NASHVILLE, Tennessee — As patient demand for cannabis treatment of multiple sclerosis (MS) rises with loosening medical marijuana laws, patients report benefits that even include the ability to reduce other pain medications, but experts continue to urge caution of potential cognitive and other side effects that may be unique to MS.
In reporting on their own experience in treating patients with MS in New York, where use of medical cannabis has been legalized and one of the first accepted diagnoses was MS, researchers from the Dent Neurologic Institute, Amherst, New York, described a positive response from patients.
“The most notable findings from our retrospective review was that the patients demonstrated discontinuation of medications such as muscle relaxers, opioids, and benzodiazepines,” first author Katelyn McCormack, FNP, told Medscape Medical News.
“There also was a low discontinuation rate of the medical cannabis, and the most common side effect was somnolence and only 6% noticed this, indicating it is well tolerated,” she said.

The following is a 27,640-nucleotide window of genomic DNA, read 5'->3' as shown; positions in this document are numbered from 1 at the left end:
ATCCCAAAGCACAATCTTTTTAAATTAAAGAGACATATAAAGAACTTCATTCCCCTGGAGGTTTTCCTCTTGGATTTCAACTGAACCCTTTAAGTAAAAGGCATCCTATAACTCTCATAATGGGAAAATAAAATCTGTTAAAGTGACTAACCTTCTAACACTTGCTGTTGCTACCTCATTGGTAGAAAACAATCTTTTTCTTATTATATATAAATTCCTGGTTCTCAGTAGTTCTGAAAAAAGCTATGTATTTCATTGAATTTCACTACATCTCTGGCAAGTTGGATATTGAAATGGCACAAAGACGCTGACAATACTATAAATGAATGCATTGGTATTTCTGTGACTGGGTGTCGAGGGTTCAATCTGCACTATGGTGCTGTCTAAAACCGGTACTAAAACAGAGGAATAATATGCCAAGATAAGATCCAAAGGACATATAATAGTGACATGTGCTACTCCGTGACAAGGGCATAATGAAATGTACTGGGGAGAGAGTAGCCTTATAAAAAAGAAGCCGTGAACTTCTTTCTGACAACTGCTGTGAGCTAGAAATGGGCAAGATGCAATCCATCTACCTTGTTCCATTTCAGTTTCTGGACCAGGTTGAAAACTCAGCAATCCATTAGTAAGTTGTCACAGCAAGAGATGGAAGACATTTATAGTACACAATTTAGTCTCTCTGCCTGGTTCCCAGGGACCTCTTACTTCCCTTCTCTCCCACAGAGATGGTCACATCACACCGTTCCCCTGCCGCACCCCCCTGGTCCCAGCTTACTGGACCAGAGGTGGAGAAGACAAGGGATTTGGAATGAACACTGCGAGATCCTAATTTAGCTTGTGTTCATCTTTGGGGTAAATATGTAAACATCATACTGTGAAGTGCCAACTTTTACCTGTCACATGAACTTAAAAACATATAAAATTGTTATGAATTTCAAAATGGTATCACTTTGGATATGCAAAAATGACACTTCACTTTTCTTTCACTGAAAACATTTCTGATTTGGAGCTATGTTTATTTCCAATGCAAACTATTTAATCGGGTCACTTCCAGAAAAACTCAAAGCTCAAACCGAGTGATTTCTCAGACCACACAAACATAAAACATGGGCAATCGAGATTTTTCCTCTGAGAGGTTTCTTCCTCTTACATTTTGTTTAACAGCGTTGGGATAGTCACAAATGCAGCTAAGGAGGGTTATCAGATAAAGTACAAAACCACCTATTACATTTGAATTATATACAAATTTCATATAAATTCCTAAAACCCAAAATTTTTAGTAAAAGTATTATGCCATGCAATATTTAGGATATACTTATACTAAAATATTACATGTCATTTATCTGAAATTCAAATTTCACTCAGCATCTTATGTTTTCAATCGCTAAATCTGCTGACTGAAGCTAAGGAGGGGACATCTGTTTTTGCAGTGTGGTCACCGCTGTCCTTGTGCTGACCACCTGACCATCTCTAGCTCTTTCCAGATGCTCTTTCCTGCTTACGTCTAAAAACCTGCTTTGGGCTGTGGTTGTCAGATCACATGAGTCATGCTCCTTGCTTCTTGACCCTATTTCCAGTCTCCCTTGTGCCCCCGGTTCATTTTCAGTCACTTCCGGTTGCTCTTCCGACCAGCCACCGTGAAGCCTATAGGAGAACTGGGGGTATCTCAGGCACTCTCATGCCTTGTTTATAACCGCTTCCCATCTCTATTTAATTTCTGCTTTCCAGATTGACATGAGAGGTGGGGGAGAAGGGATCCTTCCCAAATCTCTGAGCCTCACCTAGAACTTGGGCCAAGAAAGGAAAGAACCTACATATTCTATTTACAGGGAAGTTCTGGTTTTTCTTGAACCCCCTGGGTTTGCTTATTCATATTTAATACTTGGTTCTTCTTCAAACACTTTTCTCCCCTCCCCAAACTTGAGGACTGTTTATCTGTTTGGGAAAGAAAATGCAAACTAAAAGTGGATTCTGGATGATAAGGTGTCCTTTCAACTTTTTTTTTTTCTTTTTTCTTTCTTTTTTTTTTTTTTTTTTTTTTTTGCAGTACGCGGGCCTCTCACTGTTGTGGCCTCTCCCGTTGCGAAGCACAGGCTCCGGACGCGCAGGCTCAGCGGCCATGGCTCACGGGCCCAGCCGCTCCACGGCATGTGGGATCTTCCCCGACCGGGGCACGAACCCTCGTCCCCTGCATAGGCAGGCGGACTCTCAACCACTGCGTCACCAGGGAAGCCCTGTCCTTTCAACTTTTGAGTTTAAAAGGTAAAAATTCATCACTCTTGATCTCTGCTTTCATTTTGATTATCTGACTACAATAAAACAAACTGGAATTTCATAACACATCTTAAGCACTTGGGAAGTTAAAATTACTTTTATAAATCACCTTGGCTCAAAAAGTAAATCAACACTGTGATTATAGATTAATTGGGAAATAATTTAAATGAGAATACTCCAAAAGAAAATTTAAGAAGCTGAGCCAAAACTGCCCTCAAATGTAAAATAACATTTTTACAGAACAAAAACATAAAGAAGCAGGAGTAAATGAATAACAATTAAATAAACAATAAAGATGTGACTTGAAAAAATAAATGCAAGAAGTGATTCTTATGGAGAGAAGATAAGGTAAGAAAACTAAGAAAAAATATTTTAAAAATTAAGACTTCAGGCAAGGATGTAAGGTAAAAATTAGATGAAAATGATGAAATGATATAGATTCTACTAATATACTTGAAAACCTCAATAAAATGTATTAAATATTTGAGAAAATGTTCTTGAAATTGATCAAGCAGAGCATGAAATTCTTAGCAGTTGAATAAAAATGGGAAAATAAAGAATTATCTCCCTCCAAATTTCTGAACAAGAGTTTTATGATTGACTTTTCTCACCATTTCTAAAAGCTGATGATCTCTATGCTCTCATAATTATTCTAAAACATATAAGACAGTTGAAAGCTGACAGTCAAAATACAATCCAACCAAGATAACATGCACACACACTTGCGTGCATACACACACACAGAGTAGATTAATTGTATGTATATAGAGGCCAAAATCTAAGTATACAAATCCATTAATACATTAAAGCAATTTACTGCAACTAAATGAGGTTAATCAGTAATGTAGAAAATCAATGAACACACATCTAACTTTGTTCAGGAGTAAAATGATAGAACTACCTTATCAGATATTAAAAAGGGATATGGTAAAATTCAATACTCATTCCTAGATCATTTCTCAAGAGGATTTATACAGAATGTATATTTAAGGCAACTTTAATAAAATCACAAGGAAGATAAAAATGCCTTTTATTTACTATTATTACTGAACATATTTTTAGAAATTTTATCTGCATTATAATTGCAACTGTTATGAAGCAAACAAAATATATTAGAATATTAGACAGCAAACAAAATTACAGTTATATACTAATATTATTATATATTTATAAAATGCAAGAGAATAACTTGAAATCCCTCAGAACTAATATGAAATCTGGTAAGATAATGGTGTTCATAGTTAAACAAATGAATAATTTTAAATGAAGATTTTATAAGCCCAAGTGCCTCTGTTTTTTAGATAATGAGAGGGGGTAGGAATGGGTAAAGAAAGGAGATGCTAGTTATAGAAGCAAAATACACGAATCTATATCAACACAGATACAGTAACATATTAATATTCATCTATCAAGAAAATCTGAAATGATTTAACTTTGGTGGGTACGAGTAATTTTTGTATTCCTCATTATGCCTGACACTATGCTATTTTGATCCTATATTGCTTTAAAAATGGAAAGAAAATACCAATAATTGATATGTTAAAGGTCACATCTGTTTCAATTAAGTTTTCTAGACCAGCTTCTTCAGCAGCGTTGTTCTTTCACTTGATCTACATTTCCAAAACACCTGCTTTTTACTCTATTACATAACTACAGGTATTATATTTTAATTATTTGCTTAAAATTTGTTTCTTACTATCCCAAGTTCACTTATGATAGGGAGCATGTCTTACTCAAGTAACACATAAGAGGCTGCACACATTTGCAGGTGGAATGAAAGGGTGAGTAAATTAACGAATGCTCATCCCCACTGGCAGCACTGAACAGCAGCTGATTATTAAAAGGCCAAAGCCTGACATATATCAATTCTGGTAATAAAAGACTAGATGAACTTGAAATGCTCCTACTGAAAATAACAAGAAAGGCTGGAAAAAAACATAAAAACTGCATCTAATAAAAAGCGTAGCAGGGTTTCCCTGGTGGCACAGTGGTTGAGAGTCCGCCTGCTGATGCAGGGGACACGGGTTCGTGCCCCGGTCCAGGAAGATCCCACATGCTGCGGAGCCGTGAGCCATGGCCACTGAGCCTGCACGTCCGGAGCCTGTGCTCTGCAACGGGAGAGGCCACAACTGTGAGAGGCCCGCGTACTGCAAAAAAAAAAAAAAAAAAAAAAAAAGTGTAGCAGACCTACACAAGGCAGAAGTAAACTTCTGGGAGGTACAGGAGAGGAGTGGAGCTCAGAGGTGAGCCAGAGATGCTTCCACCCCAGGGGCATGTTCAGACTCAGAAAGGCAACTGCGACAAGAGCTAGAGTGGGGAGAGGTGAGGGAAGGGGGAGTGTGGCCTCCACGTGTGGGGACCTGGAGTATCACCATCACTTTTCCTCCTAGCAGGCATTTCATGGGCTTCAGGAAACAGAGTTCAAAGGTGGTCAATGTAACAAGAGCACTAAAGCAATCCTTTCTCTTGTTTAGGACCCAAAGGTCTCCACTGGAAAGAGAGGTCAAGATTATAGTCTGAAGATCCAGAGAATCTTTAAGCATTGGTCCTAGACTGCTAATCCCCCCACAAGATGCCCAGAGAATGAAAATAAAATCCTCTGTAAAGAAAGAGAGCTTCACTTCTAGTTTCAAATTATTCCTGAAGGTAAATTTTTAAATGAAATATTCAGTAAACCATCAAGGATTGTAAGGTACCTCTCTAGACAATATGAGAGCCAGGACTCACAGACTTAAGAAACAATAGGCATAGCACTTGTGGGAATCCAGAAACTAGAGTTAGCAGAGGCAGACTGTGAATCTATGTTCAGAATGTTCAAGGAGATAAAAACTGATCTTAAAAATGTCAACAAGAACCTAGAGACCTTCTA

In the retrospective chart review, presented here at the Consortium of Multiple Sclerosis Centers (CMSC) 2018 Annual Meeting, McCormack and her colleagues reported outcomes on 77 patients with MS receiving medical cannabis for symptom management.
Of the patients, 61 (79%) were being treated for chronic pain, 24 (31%) for spasticity, 4 (5%) for numbness or dysesthagia, and 1 for restless legs syndrome.
Of the patients, 69% were female, and the average starting age of medical cannabis was 49 years. Thirty-one patients (40%) had disability and 30% had a history of recreational cannabis use.
The starting dosage of cannabis was 1:1, representing 1 component of tetrahydrocannabinol (THC) matched to 1 of cannabidiol for 54 (70%) patients, and as high as 20:1 for 20 (26%) patients.
Twenty-five (32%) patients had changes in dose throughout their therapy.
“Patients would either use the [oral] tincture or the vapor [as a mode of administration] depending on their tolerance,” McCormack said.
“We did not specifically extrapolate that data, but going forward that may be further elucidated.”